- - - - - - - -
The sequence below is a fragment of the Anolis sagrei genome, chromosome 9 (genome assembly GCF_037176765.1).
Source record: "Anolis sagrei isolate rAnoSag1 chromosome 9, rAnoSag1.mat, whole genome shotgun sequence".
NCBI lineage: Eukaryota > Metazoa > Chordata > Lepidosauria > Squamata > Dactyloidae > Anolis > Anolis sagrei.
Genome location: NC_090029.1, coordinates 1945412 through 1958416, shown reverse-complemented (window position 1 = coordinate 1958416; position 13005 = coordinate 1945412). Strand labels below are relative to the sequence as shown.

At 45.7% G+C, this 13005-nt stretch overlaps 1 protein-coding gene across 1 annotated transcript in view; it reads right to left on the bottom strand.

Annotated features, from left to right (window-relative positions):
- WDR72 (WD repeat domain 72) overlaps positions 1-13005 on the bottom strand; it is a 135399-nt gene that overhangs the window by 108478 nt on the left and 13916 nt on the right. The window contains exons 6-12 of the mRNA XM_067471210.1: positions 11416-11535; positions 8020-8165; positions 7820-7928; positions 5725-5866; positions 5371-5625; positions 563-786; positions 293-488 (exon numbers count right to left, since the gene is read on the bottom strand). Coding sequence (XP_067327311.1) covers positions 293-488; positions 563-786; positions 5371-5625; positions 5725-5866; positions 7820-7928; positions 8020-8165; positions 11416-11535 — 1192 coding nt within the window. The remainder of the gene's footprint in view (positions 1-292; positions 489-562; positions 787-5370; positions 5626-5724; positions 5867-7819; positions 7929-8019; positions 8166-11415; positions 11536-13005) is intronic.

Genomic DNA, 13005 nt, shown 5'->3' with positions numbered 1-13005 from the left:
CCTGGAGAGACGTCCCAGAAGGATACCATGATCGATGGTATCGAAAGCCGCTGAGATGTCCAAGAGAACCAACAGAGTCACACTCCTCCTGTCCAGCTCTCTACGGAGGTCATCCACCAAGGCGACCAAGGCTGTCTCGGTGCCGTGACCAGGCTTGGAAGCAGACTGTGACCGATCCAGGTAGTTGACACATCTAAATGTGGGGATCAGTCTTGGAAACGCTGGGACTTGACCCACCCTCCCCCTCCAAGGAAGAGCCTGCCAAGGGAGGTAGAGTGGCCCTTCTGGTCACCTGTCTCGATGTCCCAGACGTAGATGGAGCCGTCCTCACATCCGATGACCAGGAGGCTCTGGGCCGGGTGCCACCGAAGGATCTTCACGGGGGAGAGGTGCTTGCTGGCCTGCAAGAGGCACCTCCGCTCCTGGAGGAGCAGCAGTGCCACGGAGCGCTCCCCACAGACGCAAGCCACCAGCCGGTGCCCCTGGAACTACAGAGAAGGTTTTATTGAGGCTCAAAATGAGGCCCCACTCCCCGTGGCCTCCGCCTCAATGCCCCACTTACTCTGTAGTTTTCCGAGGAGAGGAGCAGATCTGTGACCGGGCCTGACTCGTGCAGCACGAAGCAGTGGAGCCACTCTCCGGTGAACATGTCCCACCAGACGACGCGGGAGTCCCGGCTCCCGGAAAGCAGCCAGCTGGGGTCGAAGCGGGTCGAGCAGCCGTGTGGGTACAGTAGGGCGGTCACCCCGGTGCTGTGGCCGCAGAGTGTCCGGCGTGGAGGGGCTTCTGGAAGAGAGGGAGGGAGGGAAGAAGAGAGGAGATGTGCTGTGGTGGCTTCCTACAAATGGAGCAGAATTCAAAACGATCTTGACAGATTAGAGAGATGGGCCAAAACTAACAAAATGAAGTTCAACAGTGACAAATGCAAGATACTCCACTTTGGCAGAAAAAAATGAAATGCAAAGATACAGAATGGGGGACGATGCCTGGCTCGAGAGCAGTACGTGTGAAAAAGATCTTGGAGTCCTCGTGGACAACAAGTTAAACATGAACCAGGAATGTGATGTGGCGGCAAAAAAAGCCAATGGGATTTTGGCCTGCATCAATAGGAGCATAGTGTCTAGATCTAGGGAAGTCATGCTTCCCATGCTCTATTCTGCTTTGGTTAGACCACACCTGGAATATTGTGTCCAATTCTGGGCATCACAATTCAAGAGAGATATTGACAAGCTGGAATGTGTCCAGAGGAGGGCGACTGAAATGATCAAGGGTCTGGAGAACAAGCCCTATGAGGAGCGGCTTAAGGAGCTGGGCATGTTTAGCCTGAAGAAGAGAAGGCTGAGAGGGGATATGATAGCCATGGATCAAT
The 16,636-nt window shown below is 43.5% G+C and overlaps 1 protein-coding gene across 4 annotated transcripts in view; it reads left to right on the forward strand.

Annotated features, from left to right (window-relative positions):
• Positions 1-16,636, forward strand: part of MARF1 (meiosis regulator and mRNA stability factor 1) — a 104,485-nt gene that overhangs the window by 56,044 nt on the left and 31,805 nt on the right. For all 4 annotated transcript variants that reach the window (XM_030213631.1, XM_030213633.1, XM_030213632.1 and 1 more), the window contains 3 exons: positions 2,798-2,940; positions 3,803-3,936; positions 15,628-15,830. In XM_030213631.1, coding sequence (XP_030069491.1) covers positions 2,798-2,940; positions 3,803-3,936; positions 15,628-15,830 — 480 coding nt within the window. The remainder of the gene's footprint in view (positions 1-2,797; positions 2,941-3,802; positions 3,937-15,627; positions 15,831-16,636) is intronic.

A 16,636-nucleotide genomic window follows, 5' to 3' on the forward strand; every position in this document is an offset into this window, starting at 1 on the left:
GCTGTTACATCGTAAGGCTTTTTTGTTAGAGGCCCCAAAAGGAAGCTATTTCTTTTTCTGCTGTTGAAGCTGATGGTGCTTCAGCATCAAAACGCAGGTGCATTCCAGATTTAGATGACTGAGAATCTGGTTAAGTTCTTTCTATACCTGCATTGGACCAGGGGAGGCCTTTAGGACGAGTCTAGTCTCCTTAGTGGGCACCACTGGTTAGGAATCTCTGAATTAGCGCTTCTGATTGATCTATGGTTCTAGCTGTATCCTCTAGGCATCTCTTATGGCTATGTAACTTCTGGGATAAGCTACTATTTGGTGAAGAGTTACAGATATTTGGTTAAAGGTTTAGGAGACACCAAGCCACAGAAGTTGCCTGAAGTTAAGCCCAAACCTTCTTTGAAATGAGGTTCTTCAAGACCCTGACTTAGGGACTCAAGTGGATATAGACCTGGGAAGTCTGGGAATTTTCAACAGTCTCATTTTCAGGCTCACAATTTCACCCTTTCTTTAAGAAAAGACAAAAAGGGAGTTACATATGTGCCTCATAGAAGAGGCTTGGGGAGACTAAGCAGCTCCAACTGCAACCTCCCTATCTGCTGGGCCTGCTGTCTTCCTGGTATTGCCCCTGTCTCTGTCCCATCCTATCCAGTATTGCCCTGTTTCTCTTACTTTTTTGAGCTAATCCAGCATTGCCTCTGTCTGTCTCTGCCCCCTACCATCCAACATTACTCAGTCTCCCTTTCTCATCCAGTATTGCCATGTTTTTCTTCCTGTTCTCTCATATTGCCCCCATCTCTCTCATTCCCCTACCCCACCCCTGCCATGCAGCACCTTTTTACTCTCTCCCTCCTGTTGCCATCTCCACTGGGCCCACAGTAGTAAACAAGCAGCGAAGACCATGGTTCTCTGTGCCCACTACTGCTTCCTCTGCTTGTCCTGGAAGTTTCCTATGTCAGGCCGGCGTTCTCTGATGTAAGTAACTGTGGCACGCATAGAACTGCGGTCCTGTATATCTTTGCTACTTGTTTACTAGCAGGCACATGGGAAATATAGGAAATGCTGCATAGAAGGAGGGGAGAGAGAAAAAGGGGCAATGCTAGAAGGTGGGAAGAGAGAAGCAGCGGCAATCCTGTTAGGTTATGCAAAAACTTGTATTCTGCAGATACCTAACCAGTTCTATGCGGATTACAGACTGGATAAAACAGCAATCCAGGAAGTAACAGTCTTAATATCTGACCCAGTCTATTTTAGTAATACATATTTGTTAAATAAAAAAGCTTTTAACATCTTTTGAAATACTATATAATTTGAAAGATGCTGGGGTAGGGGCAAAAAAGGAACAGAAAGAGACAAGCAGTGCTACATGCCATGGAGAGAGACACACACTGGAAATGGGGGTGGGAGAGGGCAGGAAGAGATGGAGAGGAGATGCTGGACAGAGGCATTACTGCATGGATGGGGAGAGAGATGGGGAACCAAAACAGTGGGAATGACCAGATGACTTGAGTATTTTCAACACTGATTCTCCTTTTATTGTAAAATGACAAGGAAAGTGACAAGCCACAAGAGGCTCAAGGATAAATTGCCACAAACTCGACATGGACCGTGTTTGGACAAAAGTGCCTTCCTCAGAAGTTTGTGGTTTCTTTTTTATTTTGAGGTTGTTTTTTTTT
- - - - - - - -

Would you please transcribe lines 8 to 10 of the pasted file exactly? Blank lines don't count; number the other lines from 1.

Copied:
Genomic DNA, 13005 nt, shown 5'->3' with positions numbered 1-13005 from the left:
CCTGGAGAGACGTCCCAGAAGGATACCATGATCGATGGTATCGAAAGCCGCTGAGATGTCCAAGAGAACCAACAGAGTCACACTCCTCCTGTCCAGCTCTCTACGGAGGTCATCCACCAAGGCGACCAAGGCTGTCTCGGTGCCGTGACCAGGCTTGGAAGCAGACTGTGACCGATCCAGGTAGTTGACACATCTAAATGTGGGGATCAGTCTTGGAAACGCTGGGACTTGACCCACCCTCCCCCTCCAAGGAAGAGCCTGCCAAGGGAGGTAGAGTGGCCCTTCTGGTCACCTGTCTCGATGTCCCAGACGTAGATGGAGCCGTCCTCACATCCGATGACCAGGAGGCTCTGGGCCGGGTGCCACCGAAGGATCTTCACGGGGGAGAGGTGCTTGCTGGCCTGCAAGAGGCACCTCCGCTCCTGGAGGAGCAGCAGTGCCACGGAGCGCTCCCCACAGACGCAAGCCACCAGCCGGTGCCCCTGGAACTACAGAGAAGGTTTTATTGAGGCTCAAAATGAGGCCCCACTCCCCGTGGCCTCCGCCTCAATGCCCCACTTACTCTGTAGTTTTCCGAGGAGAGGAGCAGATCTGTGACCGGGCCTGACTCGTGCAGCACGAAGCAGTGGAGCCACTCTCCGGTGAACATGTCCCACCAGACGACGCGGGAGTCCCGGCTCCCGGAAAGCAGCCAGCTGGGGTCGAAGCGGGTCGAGCAGCCGTGTGGGTACAGTAGGGCGGTCACCCCGGTGCTGTGGCCGCAGAGTGTCCGGCGTGGAGGGGCTTCTGGAAGAGAGGGAGGGAGGGAAGAAGAGAGGAGATGTGCTGTGGTGGCTTCCTACAAATGGAGCAGAATTCAAAACGATCTTGACAGATTAGAGAGATGGGCCAAAACTAACAAAATGAAGTTCAACAGTGACAAATGCAAGATACTCCACTTTGGCAGAAAAAAATGAAATGCAAAGATACAGAATGGGGGACGATGCCTGGCTCGAGAGCAGTACGTGTGAAAAAGATCTTGGAGTCCTCGTGGACAACAAGTTAAACATGAACCAGGAATGTGATGTGGCGGCAAAAAAAGCCAATGGGATTTTGGCCTGCATCAATAGGAGCATAGTGTCTAGATCTAGGGAAGTCATGCTTCCCATGCTCTATTCTGCTTTGGTTAGACCACACCTGGAATATTGTGTCCAATTCTGGGCATCACAATTCAAGAGAGATATTGACAAGCTGGAATGTGTCCAGAGGAGGGCGACTGAAATGATCAAGGGTCTGGAGAACAAGCCCTATGAGGAGCGGCTTAAGGAGCTGGGCATGTTTAGCCTGAAGAAGAGAAGGCTGAGAGGGGATATGATAGCCATGGATCAAT
The 16,636-nt window shown below is 43.5% G+C and overlaps 1 protein-coding gene across 4 annotated transcripts in view; it reads left to right on the forward strand.